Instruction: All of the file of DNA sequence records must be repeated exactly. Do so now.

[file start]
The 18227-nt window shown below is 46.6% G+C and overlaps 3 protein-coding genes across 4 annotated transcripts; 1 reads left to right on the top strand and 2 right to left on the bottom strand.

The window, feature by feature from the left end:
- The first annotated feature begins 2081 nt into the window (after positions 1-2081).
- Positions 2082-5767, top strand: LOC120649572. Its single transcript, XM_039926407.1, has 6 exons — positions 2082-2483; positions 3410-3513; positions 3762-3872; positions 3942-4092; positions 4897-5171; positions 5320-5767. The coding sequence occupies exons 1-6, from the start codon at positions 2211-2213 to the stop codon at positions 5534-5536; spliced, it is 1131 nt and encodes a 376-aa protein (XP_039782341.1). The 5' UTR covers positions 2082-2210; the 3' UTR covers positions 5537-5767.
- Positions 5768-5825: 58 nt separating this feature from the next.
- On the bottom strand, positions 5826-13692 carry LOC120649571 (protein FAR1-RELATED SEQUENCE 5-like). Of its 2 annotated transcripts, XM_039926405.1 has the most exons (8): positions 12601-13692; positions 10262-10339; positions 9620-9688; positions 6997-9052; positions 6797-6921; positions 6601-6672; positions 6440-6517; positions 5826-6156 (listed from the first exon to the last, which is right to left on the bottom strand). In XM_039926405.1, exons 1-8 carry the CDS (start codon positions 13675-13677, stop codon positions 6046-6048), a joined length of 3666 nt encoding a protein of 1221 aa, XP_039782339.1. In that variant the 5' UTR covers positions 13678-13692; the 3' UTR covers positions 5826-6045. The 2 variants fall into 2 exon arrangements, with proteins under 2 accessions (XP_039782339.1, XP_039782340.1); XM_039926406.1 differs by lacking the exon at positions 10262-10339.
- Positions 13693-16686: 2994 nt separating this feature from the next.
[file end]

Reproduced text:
The 18227-nt window shown below is 46.6% G+C and overlaps 3 protein-coding genes across 4 annotated transcripts; 1 reads left to right on the top strand and 2 right to left on the bottom strand.

The window, feature by feature from the left end:
- The first annotated feature begins 2081 nt into the window (after positions 1-2081).
- Positions 2082-5767, top strand: LOC120649572. Its single transcript, XM_039926407.1, has 6 exons — positions 2082-2483; positions 3410-3513; positions 3762-3872; positions 3942-4092; positions 4897-5171; positions 5320-5767. The coding sequence occupies exons 1-6, from the start codon at positions 2211-2213 to the stop codon at positions 5534-5536; spliced, it is 1131 nt and encodes a 376-aa protein (XP_039782341.1). The 5' UTR covers positions 2082-2210; the 3' UTR covers positions 5537-5767.
- Positions 5768-5825: 58 nt separating this feature from the next.
- On the bottom strand, positions 5826-13692 carry LOC120649571 (protein FAR1-RELATED SEQUENCE 5-like). Of its 2 annotated transcripts, XM_039926405.1 has the most exons (8): positions 12601-13692; positions 10262-10339; positions 9620-9688; positions 6997-9052; positions 6797-6921; positions 6601-6672; positions 6440-6517; positions 5826-6156 (listed from the first exon to the last, which is right to left on the bottom strand). In XM_039926405.1, exons 1-8 carry the CDS (start codon positions 13675-13677, stop codon positions 6046-6048), a joined length of 3666 nt encoding a protein of 1221 aa, XP_039782339.1. In that variant the 5' UTR covers positions 13678-13692; the 3' UTR covers positions 5826-6045. The 2 variants fall into 2 exon arrangements, with proteins under 2 accessions (XP_039782339.1, XP_039782340.1); XM_039926406.1 differs by lacking the exon at positions 10262-10339.
- Positions 13693-16686: 2994 nt separating this feature from the next.